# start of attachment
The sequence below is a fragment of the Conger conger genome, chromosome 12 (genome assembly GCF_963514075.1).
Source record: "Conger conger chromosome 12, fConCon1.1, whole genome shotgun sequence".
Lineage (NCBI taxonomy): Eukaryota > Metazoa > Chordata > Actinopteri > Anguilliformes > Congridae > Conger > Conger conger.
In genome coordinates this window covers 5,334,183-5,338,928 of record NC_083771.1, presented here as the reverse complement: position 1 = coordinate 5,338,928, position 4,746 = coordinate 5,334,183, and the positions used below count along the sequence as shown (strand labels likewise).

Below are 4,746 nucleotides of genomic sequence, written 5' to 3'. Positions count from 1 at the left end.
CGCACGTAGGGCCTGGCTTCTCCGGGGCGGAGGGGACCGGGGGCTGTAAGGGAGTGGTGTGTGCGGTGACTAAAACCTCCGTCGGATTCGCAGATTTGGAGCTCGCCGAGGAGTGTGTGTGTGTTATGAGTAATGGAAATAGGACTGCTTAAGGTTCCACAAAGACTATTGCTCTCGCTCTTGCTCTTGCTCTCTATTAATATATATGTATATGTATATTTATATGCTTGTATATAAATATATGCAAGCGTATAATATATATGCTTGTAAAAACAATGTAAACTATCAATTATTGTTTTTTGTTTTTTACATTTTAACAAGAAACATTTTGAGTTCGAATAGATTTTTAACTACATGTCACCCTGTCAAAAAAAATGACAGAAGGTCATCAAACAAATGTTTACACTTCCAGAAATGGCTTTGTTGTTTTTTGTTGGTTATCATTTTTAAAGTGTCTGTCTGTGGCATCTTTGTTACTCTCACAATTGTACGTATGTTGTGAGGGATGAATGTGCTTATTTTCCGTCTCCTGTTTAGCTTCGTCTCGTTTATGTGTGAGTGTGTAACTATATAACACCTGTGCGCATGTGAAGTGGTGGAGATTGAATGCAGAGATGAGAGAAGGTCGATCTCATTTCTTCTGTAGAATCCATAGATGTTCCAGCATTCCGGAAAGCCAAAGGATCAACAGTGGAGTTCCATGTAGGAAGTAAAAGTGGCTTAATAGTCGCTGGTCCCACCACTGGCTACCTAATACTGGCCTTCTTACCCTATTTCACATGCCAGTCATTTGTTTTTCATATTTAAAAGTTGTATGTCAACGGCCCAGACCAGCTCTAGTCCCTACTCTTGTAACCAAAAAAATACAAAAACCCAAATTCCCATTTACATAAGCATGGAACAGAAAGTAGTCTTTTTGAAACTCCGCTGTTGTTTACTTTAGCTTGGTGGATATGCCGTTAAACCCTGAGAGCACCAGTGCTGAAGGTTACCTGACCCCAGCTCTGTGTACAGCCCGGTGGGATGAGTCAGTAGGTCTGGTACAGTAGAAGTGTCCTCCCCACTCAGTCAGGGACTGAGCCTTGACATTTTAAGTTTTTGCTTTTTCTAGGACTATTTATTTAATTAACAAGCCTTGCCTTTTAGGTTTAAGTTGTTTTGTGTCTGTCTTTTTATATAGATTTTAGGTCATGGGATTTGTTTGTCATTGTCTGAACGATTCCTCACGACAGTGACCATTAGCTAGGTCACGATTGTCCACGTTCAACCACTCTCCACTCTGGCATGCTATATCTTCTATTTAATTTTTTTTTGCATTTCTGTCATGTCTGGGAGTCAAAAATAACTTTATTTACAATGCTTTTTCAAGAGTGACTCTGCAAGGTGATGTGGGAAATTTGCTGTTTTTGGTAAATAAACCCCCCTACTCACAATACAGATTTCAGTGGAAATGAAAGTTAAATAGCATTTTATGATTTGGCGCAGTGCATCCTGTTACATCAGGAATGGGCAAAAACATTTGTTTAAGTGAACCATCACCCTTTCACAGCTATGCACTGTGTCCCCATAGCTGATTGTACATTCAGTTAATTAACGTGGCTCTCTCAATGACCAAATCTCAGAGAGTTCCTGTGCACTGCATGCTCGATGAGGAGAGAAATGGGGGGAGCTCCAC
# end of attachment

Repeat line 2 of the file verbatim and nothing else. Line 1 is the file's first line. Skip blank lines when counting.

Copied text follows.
Source record: "Conger conger chromosome 12, fConCon1.1, whole genome shotgun sequence".